Turkey plans to start oil and gas exploration in the Horn of Africa in order to expand its energy ties with regional countries. In addition to Somalia, the Turkish parliament’s Foreign Affairs Committee has also approved a deal signed with Ethiopia, a landlocked country in the Horn of Africa, to cooperate in energy, hydrocarbons and mining.
According to Article 1 of the agreement, obtained by Nordic Monitor, the Turkey-Ethiopia energy cooperation mechanism will focus on promoting “cooperation in the fields of mining and hydrocarbon between the Parties on the basis of a mutual understanding, taking into account the expertise and the development needs of the Parties.”
The agreement states in Article 3 that Turkey and Ethiopia will conduct joint projects in the development and promotion of minerals, oil and gas exploration and exploitation; storage, marketing, transport and distribution of oil derivatives; construction and maintenance of oil and gas infrastructure; and the application of gas technology.
In its meeting on February 5, 2020, the Foreign Affairs Committee approved comprehensive energy and mining cooperation deals with neighboring countries Somalia and Ethiopia a week after President Recep Tayyip Erdoğan’s statement on the invitation by the Somali government to conduct energy drilling and exploration operations off its coasts. Recent developments and parliamentary actions reveal that Turkey has already established the legal basis to become a key energy actor in the Horn of Africa.
The agreement was signed on December 28, 2016 in Addis Ababa by then-Turkish Economy Minister Nihat Zeybekci and Ethiopian Mines, Petroleum and Natural Gas Minister Motuma Mekassa Zeru.
The deal also covers technical cooperation in mineral, petroleum and natural gas, the exchange of visits by policymakers and experts, the promotion of specialized training courses, the organization of workshops, conferences and exhibitions aimed at attracting investments in the fields of minerals and hydrocarbons, joint activities on gold and other metallic minerals and technical cooperation on geology, management and consultancy.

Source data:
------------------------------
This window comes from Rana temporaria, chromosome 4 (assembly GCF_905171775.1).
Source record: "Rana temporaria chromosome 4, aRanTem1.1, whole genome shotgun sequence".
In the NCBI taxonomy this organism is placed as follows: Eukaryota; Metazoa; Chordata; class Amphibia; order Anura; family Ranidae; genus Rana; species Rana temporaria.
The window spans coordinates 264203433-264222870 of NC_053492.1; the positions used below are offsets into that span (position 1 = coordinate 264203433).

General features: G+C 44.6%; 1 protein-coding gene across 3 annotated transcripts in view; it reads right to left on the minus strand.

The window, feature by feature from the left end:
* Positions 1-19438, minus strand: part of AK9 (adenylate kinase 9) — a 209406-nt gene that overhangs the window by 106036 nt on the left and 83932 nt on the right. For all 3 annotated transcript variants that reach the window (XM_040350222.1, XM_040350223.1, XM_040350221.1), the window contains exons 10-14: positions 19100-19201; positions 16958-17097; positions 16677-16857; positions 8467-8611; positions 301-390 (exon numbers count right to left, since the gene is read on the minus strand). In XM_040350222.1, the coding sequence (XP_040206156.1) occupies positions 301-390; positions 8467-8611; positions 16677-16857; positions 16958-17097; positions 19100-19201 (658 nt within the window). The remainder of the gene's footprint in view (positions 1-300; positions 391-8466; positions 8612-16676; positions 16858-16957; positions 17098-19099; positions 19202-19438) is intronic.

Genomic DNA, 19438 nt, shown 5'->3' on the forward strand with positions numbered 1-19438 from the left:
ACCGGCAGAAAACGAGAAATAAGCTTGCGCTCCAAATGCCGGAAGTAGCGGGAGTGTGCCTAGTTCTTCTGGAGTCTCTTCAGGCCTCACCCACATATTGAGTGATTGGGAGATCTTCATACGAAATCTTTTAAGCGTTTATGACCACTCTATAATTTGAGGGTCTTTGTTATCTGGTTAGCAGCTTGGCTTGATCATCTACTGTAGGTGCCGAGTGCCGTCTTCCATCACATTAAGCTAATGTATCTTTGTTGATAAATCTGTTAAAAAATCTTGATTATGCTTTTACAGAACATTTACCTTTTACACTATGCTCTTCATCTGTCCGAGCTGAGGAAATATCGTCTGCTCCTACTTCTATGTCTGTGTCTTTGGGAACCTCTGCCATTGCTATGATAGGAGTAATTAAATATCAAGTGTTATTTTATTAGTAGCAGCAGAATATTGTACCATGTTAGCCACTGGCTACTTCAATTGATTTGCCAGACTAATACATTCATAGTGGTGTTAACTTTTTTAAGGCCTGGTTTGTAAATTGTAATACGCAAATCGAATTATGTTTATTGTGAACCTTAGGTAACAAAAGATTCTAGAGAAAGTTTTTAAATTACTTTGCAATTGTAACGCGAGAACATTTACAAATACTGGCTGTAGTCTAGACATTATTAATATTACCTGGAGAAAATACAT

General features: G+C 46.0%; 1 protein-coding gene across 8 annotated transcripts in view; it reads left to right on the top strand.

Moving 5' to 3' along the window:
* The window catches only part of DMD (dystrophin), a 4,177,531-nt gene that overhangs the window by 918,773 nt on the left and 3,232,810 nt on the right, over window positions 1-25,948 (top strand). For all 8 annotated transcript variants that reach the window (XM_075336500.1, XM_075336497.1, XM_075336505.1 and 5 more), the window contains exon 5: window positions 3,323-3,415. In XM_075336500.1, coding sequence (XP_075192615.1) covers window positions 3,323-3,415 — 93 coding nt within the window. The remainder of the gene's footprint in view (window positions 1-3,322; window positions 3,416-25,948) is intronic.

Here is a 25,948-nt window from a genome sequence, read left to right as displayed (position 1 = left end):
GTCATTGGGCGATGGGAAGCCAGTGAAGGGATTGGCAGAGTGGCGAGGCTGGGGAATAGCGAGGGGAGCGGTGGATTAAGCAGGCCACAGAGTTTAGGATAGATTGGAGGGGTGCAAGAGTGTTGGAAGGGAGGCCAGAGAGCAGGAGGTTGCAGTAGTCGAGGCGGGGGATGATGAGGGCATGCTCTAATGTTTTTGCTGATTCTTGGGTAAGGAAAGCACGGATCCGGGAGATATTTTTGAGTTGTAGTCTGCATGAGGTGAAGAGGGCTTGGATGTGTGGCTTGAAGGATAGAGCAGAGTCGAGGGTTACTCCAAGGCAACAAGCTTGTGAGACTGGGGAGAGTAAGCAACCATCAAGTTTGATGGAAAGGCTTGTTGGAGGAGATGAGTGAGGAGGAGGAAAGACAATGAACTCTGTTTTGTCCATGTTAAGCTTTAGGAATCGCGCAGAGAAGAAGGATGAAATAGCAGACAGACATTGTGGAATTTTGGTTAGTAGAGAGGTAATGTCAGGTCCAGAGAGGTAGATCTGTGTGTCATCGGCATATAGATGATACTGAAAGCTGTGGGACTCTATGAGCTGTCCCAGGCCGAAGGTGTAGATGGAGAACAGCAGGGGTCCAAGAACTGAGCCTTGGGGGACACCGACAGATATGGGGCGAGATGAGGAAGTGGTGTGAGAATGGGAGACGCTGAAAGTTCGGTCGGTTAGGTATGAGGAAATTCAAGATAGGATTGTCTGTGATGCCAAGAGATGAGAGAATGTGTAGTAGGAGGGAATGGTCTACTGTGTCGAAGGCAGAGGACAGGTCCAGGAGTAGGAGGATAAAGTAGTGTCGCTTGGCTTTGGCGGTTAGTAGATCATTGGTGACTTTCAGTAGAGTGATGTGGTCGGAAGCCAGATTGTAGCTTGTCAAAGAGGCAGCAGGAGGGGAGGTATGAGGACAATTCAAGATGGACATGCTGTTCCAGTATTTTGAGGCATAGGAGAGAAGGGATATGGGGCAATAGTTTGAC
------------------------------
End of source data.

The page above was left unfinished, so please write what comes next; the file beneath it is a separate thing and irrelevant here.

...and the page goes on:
The agreement in Article 5 underlines that the parties should encourage “public and/or private companies to invest in mining and hydrocarbon sectors in both countries.”
The 13-article agreement was submitted to parliament for ratification on January 25, 2019 by President Erdoğan.
The letter submitted to parliament seeking approval of the agreement:
In accordance with Article 6, the parties will establish a “Mining and Hydrocarbon Working Group” to jointly develop cooperation plans as well as for the implementation and analysis of the work to be performed. The agenda, time and place of the meetings shall be agreed by the parties, Article 6 states.
Furthermore, the deal sets forth conditions on the handling of classified information produced under the agreement, specifying how it will be transmitted and published.
The terms of the agreement will be executed by the Ministry of Energy and Natural Resources on the Turkish side and the Ministry of Mines, Petroleum and Natural Gas for Ethiopia. The deal is valid for five years with automatic renewal for successive periods of five years. According to the agreement, either party may notify the other of the intent to terminate at least six months in advance.
The hydrocarbon and mining cooperation agreement is posted below:
In April 2018 Chinese company Poly-GCL, which has been involved in an exploration and development project in the Horn of Africa, discovered 7 to 8 billion cubic feet of natural gas in the Ogaden basin. Poly-GCL is expected to lay a pipeline to transport the gas to ports in neighboring Djibouti. To this end, Ethiopian and Djiboutian government officials agreed on the Poly-GCL pipeline project in February 2019. Ogaden, a disputed region between Ethiopia and Somalia, may hold significant reserves of crude oil and gas, the latest energy reports noted.